Vaccination rates may be steadily climbing across the country, but companies hope COVID-19 testing won't slow down any time soon. In fact, manufacturers are now ramping up production of antigen and antibody tests, with Ortho Clinical Diagnostics, for one, expecting to triple its output within the next year.
Ortho’s increased production will be backed by a new contract with the U.S. government's Biomedical Advanced Research and Development Authority, known as BARDA, and a COVID-19 acquisition task force set up by the Air Force.
Through the $53.7 million deal, Ortho is slated to churn out up to 6.7 million COVID tests each month by April 2022, up from its current rate of 1.8 million tests per month.
Included in the expansion are Ortho’s two antibody tests, which received emergency authorizations from the FDA in April 2020. One of the tests detects IgG antibodies, found in elevated levels in a blood sample even after a patient has recovered from the virus, while the other detects all types of antibodies related to COVID-19.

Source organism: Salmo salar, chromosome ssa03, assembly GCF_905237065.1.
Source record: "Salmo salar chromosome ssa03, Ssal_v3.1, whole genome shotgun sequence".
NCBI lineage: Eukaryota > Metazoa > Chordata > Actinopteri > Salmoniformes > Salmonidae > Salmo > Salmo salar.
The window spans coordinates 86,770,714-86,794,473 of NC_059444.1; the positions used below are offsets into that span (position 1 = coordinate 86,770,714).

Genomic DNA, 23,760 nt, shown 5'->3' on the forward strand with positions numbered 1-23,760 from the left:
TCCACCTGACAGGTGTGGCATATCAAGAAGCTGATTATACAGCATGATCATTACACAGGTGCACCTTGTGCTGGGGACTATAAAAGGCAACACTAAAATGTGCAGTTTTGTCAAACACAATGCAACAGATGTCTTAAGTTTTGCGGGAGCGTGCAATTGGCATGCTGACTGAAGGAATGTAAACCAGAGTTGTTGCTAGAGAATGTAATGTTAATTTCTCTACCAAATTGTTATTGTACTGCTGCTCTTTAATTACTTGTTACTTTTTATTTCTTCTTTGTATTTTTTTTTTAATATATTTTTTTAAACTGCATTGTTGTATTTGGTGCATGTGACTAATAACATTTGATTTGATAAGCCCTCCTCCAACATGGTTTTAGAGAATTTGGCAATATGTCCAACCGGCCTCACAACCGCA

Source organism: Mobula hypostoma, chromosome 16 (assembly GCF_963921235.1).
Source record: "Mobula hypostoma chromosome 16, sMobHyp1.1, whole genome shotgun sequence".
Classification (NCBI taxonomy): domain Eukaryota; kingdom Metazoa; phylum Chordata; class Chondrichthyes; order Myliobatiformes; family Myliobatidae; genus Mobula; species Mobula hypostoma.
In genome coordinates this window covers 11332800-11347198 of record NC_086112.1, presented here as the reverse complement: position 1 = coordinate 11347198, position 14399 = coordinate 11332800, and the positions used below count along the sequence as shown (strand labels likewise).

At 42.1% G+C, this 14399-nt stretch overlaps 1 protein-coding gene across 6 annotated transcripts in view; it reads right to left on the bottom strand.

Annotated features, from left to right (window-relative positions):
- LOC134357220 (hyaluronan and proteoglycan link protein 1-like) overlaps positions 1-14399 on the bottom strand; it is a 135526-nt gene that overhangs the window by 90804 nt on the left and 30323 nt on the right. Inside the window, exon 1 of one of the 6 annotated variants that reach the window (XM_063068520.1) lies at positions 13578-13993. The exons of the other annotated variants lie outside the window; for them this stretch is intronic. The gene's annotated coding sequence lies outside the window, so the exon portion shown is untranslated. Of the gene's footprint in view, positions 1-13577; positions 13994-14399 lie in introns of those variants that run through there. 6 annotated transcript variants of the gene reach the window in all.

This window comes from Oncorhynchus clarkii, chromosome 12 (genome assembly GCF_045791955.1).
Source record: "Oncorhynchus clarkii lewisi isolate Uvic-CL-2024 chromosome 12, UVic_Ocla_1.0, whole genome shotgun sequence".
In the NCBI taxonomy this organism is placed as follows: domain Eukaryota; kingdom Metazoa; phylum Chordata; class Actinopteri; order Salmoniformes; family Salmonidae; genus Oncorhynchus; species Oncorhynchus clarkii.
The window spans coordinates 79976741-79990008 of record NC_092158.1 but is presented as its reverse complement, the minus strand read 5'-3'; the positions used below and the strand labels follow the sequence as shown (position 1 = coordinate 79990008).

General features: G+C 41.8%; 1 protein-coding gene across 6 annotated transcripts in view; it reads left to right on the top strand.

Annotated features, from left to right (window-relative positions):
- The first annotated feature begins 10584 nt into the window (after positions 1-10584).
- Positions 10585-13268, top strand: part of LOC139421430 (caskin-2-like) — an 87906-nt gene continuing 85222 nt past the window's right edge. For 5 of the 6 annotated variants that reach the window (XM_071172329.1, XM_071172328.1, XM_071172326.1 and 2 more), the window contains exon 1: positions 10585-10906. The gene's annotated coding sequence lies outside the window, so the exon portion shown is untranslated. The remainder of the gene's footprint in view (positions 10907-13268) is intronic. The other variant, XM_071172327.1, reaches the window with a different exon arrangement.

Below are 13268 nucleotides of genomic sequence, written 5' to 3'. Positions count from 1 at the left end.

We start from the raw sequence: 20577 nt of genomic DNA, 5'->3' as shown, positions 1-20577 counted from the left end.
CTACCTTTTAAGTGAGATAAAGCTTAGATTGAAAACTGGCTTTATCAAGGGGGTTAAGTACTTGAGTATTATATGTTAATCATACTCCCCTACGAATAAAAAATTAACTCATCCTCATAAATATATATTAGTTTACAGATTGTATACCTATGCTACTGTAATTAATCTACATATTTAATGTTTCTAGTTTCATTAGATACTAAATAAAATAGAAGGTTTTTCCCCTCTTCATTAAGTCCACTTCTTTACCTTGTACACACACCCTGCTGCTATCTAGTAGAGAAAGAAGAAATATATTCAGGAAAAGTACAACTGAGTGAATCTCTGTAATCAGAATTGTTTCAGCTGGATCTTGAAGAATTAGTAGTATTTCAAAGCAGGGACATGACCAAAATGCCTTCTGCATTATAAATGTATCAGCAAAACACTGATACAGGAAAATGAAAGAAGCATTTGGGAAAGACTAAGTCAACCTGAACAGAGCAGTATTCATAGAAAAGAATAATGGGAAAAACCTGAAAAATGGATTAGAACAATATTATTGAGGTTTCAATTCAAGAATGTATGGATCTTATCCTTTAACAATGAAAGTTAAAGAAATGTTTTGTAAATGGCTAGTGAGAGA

The BARDA and Department of Defense contract will also fund the production of Ortho’s antigen test, which became the first high-volume COVID antigen test to be granted an emergency authorization this past January.
Ortho will also be able to expand the distribution of its Vitros systems, the self-contained and fully automated analyzers specially designed to process the company’s tests. A single Vitros system can analyze up to 130 antigen tests per hour.
“Our high-volume testing solutions have already been an indispensable asset for hospitals, reference labs, and public health leaders across the country, particularly in rural and underserved communities. We look forward to expanding the availability of these testing solutions to communities in need,” chairman and CEO Chris Smith said in a release.
BARDA first teamed up with Ortho in June 2020, when it awarded the diagnostics manufacturer $678,000 to accelerate the production of its antibody tests. In September 2020, Ortho received another $12.85 million from the government, primarily to speed the development of its antigen test.